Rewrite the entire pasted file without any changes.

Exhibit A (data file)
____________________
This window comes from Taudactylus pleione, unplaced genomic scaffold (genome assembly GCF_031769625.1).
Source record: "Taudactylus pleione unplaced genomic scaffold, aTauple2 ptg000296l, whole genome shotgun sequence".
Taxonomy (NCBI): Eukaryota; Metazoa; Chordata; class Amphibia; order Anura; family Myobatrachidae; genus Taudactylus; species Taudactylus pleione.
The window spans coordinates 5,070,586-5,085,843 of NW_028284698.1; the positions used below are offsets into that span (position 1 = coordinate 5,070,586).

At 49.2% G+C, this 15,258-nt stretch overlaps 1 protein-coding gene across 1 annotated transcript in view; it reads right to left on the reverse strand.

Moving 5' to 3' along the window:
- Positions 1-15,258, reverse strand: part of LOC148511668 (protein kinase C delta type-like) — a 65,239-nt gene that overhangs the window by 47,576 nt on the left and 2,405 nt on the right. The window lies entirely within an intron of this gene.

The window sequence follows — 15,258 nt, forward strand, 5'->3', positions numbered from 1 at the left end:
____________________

This window comes from Taudactylus pleione, unplaced genomic scaffold (genome assembly GCF_031769625.1).
Source record: "Taudactylus pleione unplaced genomic scaffold, aTauple2 ptg000296l, whole genome shotgun sequence".
Taxonomy (NCBI): Eukaryota; Metazoa; Chordata; class Amphibia; order Anura; family Myobatrachidae; genus Taudactylus; species Taudactylus pleione.
The window spans coordinates 5,070,586-5,085,843 of NW_028284698.1; the positions used below are offsets into that span (position 1 = coordinate 5,070,586).

At 49.2% G+C, this 15,258-nt stretch overlaps 1 protein-coding gene across 1 annotated transcript in view; it reads right to left on the reverse strand.

Moving 5' to 3' along the window:
- Positions 1-15,258, reverse strand: part of LOC148511668 (protein kinase C delta type-like) — a 65,239-nt gene that overhangs the window by 47,576 nt on the left and 2,405 nt on the right. The window lies entirely within an intron of this gene.

The window sequence follows — 15,258 nt, forward strand, 5'->3', positions numbered from 1 at the left end: